Real-life Soap Operas

I've never been one to watch the soaps.  I know that some soap operas have gone on for years and counting...and I would not be the one to tell you what they are called or even who the actors are.  The times I have seen clips, I was quite unimpressed with all the drama.  My attitude was: Why become emotionally invested in all the characters' problems, when they are not even real?  On a whim, when I was pregnant with Uriah, I began to watch a Mexican soap opera.  Mexican soaps are over the top- much more dramatic and exaggerated than anything you would see in the U.S.  For a number reasons, I found myself interested in the storyline of this particular soap, and continued to watch until the drama ended months later.  During my soap-stint, I learned that people's problems hurt me.  Real problems in real life, or contrived problems on a TV set, it made no difference.  My mind still began to work, taking on the task of finding solutions to the heart-wrenching problems that I saw on the television screen.  Thankfully, watching problems unfold in a soap is nothing like dealing with them in real life- and the solutions are quite easy to find.  In my opinion, the problems I was seeing on the soap were so unrealistic.  I was certain that there was no one out there really living through all the lies, deceit, and heartbreak that was being portrayed.  It took a little more living to find out just how wrong I was.

Neighbor #1:  A young woman that I have known for years is living out a life story that I only recently uncovered.  She lives with her boyfriend and they have several children.  The boyfriend does drugs.  Only one of their children is actually his- the others belong to another guy whom the woman is still seeing on a regular basis.  The boyfriend knows all about it, and happily allows the situation to continue.  Why?  Because the other guy is a member of the drug cartel, and he sends them a substantial sum of money every month to support his children.

Neighbor #2:  A woman and her husband are having marital problems.  It should be something very personal, but there's no such thing as a secret in a small town.  Everyone knows about it.  He hits her and then goes off and gets drunk.  While he's drunk, he is sleeping around with many other women.  The husband's family blames the wife for his problems- after all, if she were a better wife, he wouldn't have to get drunk.  Usually he only drinks for a day, and then goes back to work.  This time, 5 days have passed and he continues to drink.  His reason why?  Usually he goes and buys drugs to get high and stop drinking.  This time he can't get the drugs because the dealer is being watched too closely by the police and the military.

Neighbor #3:  A young, working, single man is trying to help his family out financially.  Times are tough, at least economically speaking, and sometimes there is only so much you can obtain through honest work.  Unfortunately, other ways to get money are too easy to come by, and one of the easiest here is by prostitution- especially homosexual prostitution.  Most of the time, this young man would never give it a thought- but he never counted on the fact that he would be propositioned 3 times just this week.  He has friends that have already done it, and they are telling him how easy it is, how it is worth it for the money.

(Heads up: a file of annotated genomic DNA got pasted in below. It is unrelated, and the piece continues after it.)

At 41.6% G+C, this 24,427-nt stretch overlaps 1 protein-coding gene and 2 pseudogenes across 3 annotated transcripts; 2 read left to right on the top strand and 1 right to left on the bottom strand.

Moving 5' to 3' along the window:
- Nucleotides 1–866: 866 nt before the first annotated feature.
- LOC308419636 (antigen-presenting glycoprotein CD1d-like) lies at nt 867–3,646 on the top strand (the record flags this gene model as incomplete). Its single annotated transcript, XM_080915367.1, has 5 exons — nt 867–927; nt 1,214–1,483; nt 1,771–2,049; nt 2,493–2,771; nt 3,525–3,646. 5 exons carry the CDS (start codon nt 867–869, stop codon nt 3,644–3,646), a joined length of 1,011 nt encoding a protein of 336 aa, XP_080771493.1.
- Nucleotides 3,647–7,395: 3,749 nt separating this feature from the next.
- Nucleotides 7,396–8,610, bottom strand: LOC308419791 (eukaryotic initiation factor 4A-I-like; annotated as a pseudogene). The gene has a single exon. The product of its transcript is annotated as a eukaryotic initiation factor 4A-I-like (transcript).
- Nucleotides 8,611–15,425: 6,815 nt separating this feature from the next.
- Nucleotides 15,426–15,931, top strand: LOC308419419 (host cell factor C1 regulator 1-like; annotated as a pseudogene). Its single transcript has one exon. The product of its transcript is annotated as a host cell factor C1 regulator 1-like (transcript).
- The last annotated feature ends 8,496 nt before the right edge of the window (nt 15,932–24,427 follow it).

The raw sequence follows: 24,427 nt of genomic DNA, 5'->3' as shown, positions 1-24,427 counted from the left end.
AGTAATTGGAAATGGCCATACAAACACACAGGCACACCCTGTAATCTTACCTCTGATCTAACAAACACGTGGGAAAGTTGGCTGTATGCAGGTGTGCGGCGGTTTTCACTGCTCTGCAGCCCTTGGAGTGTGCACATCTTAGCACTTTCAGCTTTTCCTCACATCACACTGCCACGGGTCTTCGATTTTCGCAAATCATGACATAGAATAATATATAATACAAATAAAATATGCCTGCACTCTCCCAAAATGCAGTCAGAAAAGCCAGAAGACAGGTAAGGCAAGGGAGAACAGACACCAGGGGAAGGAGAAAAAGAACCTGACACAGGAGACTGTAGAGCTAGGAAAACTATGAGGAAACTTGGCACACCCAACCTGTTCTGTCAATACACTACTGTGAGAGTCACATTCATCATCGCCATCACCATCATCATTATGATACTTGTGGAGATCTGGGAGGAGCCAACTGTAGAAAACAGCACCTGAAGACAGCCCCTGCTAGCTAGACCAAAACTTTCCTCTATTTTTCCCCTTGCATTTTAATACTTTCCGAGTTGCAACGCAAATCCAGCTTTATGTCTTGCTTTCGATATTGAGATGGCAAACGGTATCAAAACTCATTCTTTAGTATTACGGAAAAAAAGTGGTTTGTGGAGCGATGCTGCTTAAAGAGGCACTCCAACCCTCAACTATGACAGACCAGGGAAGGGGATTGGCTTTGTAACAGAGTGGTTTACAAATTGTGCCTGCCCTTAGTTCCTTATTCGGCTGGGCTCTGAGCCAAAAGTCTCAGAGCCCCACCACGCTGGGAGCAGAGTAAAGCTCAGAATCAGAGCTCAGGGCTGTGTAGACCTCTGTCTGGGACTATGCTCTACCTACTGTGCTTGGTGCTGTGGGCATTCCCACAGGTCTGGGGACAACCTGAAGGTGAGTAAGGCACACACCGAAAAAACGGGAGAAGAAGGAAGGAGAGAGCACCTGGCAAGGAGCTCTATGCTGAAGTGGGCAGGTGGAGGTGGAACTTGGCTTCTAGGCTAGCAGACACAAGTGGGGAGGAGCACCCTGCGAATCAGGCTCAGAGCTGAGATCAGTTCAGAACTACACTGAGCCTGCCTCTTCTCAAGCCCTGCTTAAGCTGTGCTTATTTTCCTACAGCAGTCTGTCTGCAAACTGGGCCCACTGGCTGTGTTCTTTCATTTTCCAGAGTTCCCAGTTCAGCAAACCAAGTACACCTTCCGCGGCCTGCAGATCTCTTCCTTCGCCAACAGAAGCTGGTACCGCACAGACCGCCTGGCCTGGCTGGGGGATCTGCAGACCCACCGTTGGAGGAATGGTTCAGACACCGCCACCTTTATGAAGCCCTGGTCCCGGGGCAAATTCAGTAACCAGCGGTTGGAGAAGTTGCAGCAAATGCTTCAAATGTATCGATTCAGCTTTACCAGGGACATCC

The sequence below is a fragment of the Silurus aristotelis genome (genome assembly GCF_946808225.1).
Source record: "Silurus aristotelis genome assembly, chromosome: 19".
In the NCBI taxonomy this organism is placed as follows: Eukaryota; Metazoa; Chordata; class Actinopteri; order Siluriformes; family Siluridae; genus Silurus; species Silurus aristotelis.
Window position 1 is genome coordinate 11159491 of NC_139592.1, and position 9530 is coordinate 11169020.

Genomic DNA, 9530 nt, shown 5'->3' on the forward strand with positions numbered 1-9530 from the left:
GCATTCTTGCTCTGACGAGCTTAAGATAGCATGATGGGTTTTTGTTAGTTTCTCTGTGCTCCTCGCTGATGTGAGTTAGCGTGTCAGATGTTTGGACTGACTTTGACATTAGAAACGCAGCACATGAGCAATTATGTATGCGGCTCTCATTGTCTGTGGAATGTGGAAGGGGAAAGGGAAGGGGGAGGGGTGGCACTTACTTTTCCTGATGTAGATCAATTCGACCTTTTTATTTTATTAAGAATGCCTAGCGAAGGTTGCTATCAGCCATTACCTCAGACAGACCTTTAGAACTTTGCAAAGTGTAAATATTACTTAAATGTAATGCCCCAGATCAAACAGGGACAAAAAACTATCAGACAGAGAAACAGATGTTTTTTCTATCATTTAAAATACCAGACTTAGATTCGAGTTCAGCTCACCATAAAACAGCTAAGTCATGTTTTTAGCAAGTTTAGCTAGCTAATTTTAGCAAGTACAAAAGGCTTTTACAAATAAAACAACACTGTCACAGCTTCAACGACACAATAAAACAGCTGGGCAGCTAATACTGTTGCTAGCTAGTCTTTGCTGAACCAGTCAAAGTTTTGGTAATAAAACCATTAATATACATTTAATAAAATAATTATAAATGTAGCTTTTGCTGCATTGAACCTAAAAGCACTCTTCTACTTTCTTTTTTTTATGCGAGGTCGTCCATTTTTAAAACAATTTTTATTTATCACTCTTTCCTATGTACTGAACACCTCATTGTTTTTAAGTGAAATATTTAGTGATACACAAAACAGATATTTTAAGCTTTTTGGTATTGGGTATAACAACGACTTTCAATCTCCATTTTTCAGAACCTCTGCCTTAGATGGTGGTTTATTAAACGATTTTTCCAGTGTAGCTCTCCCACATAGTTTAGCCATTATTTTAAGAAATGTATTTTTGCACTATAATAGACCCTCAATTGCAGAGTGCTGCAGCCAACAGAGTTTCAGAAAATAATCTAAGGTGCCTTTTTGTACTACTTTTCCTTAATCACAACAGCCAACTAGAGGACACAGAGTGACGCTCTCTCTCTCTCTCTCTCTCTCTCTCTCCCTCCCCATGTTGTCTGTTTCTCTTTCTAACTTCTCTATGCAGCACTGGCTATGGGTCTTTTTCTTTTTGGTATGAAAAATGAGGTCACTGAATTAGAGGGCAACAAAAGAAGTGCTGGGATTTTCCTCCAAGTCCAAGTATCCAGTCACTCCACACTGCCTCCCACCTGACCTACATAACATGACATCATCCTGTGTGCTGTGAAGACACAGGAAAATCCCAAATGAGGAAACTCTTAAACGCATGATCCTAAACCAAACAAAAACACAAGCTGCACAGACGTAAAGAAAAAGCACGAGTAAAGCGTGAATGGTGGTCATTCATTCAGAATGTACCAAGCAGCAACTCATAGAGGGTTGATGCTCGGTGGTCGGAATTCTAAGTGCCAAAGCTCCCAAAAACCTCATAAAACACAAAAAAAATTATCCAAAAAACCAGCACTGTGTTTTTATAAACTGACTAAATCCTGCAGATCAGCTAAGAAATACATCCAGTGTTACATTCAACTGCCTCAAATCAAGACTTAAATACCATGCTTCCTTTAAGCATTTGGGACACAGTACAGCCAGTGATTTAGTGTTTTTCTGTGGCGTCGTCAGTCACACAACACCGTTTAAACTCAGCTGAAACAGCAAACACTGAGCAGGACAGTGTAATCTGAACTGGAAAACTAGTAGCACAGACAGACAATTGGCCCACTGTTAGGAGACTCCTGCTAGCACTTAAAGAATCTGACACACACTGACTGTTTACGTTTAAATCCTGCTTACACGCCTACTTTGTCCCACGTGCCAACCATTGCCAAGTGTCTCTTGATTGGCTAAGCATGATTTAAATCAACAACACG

Neighbor #4:  A young mother has 3 children and is fleeing her abusive, alcoholic husband.  She doesn't have any family nearby, but thankfully she is able to rent a room in a small town.  She is thankful, but her children are scared, and not too impressed with their new living quarters.  You wouldn't be impressed either- one room, concrete floor, one light bulb, and the bare minimum for furniture, if you can even call it that. She has to work full-time and leave her children in the care of another neighbor.  Unfortunately, her husband has now found them, and is threatening her to try to get her to come back to him.

These are real-life soaps.  They have not been invented or embellished.  They are the realities that real people are living with everyday.  The saddest part is that it was not hard to find these stories.  There were many more to choose from, and all of these stories could apply to several different families.  My emotions are involved, and my mind is working constantly to find ways that we can help.  A personal relationship with Christ is an obvious missing ingredient in all of these cases, but there are also so many needs to be met on a practical level that at times it's hard to know where to start.  My husband and I just look at each other, oftentimes not knowing what to do next.  We weep and pray, and weep and pray some more, for this town, this nation, for all of us.  We ask God for wisdom, we speak words of encouragement when given the opportunity, we buy groceries, offer to babysit...and then we weep and pray once again.  If we didn't have hope in Christ, believing that there is no situation that is impossible for him to handle, it would seem like a futile battle.  After all, problems in real life don't get wrapped up in a neat little package like they do for the soap opera finale.

Pray.  Pray for Mexico.  Pray for the United States.  Pray for whichever nation you are living in, whichever nation God puts on your heart.  Pray for your neighbors who could be living out stories much darker and more painful than you could've ever imagined.  Give water to the thirsty, food to the hungry.  Visit the sick, the criminals.  Do it all as unto Him.  We may never be able to resolve the problems, and we may never see the hurting accept the solution that Christ offers, but we can be ministers.  We can show His love.  His compassion.  His mercy.  His grace.  Him.

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